Friday, December 27, 2002


I was invited to a reception that the Saudi Arabian Embassy was holding in one of the biggest five star hotels in Jakarta. At the entrance to the grand ballroom, I shook hands with a tall smiling gentleman in Arab robes, whom I presumed was the father of one of my pupils.

"Your son is a good student," I said.

The man raised his eyes heavenwards. He could see that I was lying. He knew his son was potentially bright but not exactly a scholar.

I ambled over to one part of the room where there were a number of young ladies. I seemed to be attracting a lot of attention: some women were staring in my direction and smiling. As I am sometimes a little bit slow on the uptake, it took me some minutes to realise that in Saudi Arabia they do things differently. The women mainly stand at one end of the room and the gentlemen at the other. As discreetly as I could, I edged over to the correct section of the assembly.

On a table of great length I could see a whole roast lamb, dishes of leg of lamb with yoghurt, cracked wheat with yoghurt, cucumber salad, and pastries with honey, but no alcohol. I picked up some lamb and a fruit juice and approached an elderly and kindly-looking Indonesian whom I took to be the Minister of Social Welfare.

"Do you know a place called Panti Bambu?" I asked him in English. "It may have links to your ministry."

The old gentleman gave me a puzzled look. I proceeded to tell him a little about the place where Wisnu had lived.

"Panti Bambu?" he said, blank faced.

"You are the Minister of Social Welfare?"

"I am the Chairman of the Council of Ulema," he said, quietly and politely. He was referring to the body made up of influential religious figures who are experts on Islamic law and dogma.

I accidentally dropped a piece of gravy-covered meat onto the expensive carpet. Neither of us could think of anything further to say.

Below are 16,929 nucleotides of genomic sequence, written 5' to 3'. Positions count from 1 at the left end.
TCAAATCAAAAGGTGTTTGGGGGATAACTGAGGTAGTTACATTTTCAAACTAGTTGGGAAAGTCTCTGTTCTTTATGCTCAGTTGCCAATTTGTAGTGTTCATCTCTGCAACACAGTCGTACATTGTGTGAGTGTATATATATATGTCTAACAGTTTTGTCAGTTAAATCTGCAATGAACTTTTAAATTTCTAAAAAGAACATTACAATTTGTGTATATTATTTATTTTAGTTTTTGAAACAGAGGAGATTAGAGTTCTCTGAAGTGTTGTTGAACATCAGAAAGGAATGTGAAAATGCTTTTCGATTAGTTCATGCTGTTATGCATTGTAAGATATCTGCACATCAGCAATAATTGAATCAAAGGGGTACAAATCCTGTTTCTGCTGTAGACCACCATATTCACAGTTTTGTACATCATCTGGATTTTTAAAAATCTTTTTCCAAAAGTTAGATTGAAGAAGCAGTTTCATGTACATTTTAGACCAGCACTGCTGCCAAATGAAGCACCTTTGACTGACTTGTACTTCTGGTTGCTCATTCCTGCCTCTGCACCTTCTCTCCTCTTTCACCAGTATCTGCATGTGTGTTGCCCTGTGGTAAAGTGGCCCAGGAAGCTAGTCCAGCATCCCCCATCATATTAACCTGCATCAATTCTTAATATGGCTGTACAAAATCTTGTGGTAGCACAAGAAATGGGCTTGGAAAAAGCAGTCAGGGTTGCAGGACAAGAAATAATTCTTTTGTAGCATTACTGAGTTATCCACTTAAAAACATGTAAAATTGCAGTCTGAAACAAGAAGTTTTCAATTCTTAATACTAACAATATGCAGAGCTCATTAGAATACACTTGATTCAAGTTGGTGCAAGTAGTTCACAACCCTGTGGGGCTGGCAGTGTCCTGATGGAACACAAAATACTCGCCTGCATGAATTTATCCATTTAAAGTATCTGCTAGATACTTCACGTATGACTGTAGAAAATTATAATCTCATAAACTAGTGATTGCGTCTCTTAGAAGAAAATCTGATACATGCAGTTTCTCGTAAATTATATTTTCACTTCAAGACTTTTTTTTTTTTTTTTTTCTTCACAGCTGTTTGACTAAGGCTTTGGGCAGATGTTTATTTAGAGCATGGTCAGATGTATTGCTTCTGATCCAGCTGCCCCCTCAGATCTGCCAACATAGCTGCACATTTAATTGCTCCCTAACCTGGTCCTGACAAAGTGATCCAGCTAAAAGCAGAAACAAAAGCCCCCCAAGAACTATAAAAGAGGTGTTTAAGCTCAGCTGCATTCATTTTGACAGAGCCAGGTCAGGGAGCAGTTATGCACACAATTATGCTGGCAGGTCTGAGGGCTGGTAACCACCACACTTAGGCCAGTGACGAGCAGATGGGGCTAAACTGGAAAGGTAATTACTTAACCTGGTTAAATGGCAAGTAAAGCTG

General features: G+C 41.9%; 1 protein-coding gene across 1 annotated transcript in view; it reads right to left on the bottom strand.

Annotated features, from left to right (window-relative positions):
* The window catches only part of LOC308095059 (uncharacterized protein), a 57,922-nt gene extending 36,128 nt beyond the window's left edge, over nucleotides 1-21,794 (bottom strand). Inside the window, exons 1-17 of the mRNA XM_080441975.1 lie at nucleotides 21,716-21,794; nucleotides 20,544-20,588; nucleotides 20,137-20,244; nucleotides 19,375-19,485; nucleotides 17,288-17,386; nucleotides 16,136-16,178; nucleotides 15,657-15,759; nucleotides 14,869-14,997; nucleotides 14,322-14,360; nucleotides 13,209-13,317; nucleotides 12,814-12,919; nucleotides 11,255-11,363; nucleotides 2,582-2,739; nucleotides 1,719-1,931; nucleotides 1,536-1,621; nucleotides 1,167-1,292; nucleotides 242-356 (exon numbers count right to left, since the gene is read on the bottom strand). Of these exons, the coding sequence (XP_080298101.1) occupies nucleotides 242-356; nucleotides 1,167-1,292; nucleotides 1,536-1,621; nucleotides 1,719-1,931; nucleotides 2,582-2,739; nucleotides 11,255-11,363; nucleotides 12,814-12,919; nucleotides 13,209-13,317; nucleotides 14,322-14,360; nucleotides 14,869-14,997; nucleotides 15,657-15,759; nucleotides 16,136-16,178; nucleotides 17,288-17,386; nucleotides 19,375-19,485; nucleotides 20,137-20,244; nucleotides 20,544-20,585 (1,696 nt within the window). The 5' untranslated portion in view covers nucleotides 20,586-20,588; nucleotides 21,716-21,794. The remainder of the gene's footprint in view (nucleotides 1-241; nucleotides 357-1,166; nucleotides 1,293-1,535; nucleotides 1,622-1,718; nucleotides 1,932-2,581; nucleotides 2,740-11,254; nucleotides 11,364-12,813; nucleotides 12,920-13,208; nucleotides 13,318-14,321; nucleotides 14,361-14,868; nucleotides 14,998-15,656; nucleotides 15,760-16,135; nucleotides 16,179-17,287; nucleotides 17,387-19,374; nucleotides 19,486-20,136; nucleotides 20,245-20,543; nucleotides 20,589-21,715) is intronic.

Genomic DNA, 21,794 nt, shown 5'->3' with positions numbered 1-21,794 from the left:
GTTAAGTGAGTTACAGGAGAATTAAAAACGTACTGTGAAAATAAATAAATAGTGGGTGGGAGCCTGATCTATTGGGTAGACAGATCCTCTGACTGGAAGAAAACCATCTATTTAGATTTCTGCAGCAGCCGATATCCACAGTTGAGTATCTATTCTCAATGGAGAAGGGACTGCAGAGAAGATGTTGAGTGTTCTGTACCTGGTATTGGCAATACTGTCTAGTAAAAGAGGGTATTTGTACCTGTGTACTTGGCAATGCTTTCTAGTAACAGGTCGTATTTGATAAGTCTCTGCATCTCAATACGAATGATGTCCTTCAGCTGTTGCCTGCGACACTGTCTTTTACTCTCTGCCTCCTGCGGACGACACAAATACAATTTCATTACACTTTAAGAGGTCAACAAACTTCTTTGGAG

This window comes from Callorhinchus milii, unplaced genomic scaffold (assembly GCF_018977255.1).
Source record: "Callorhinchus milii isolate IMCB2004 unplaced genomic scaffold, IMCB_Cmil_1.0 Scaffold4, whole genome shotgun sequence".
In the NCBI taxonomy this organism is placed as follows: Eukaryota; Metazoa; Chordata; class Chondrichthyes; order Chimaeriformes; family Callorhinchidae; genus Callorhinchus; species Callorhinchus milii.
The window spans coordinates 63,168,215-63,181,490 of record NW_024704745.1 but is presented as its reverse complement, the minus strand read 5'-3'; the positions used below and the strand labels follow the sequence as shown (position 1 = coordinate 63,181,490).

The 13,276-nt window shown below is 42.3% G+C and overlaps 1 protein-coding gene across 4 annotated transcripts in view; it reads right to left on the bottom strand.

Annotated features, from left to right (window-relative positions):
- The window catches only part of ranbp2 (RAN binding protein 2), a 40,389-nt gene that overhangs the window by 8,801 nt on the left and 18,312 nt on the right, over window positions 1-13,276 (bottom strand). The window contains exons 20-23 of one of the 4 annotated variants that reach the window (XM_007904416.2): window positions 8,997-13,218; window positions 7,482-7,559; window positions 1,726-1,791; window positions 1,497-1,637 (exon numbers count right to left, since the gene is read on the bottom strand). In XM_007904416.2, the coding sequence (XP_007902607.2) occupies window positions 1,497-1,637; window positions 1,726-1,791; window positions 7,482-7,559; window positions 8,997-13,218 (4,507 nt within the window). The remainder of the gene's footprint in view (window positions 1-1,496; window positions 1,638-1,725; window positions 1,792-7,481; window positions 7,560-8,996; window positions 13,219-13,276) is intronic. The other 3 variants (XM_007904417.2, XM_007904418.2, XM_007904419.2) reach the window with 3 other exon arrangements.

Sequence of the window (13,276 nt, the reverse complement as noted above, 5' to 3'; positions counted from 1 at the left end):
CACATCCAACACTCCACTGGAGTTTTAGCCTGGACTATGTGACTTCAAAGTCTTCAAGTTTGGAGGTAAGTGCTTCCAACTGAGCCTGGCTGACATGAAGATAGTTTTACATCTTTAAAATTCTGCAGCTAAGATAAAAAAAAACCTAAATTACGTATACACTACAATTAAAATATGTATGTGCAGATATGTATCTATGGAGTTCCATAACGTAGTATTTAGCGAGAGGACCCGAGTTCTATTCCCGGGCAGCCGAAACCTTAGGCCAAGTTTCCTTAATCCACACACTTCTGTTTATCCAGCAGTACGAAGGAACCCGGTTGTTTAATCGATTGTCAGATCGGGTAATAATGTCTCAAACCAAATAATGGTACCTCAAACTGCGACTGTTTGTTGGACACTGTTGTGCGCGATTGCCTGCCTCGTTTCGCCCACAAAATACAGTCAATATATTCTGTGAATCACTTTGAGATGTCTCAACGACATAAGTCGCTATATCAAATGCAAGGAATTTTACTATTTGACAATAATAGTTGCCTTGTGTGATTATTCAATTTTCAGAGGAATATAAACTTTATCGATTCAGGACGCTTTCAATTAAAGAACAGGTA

Having escaped to the food table and picked up some more lamb, I managed to get talking to a small, nattily dressed, middle aged Australian, who seemed to fizz with happiness .He was the local boss of some UN agency.

"Any famous people here?" I asked him.

"That looks like the president’s eldest daughter, Tutut, over there in the middle," he said, nodding in the direction of a young woman who sparkled like a star at a Hollywood premiere.

"Beautifully dressed in an Islamic sort of way."

"Friendly smile," I said, "She looks younger than her age."

"She’s in the toll road business, and said to be close to certain generals, like Hartono."

"Useful. What about Tutut’s brother, Bangbang?" I asked.

"I don’t see him here. They say he keeps in with General Sudrajat."

"You have inside information?" I was wondering if the Australian had links to the security services.

"I simply read the press. I get most of my information from a publication called Inside Indonesia. The Far Eastern Economic Review and Asiaweek are also useful." He beamed.

"I recognise the soberly dressed woman on our right," I said. "She’s smiling at us."

"I think it’s Megawati, daughter of Sukarno."

"And now leader of the PDI party," I said. "She has a motherly smile."

"The military reckons that if there were free and fair elections she’d get sixty-per-cent of the vote. And the PDI is not a Moslem party. It’s a secular party, a mixture of nationalists, Moslems and Christians."

"I hear she has some friends in the military."

"Gumelar and Hendropriyono are said to have helped Megawati become boss of the main opposition party, the PDI."

"So the army’s not united?" I asked.

"Ten to twenty years ago, it was Christians who had a lot of the top posts in the armed forces, people like Sudomo, and Benny Murdani. Then Murdani criticised certain particularly corrupt people around Suharto and it looked as if the army was no longer automatically on Suharto’s side. Murdani ceased to be the Armed Forces boss and Suharto, in more recent times, has been promoting people like Feisal Tanjung and Hartono, who are Moslems."

"So is the army now more Islamic?"

"No, it’s more complicated than that," said the Australian, grinning merrily. "It’s difficult to tell whether General X is part of the Moslem faction or part of the Nationalist faction. General X might ally with General Y because both have the same religion but more importantly because both are from the same region of Indonesia and both have the same business interests. It’s more about money and power than belief in God. I don’t think the generals are necessarily particularly religious. A Christian officer might crack down on Christians in Timor and a Moslem officer might crack down on Moslems in Aceh."

"Who are the up-and-coming generals?"

"Suharto tends to give top posts to relatives or people who’ve been his personal guards. There’s General Prabowo who’s married to one of Suharto’s daughters. There’s Prabowo’s ally, Sjafrie, who was trained by the Americans, allegedly about the tactics of terror. There’s one top general who allegedly wants to use militias made up of preman, that’s street thugs, to keep law and order. A lot of the generals are rumoured to have links with preman."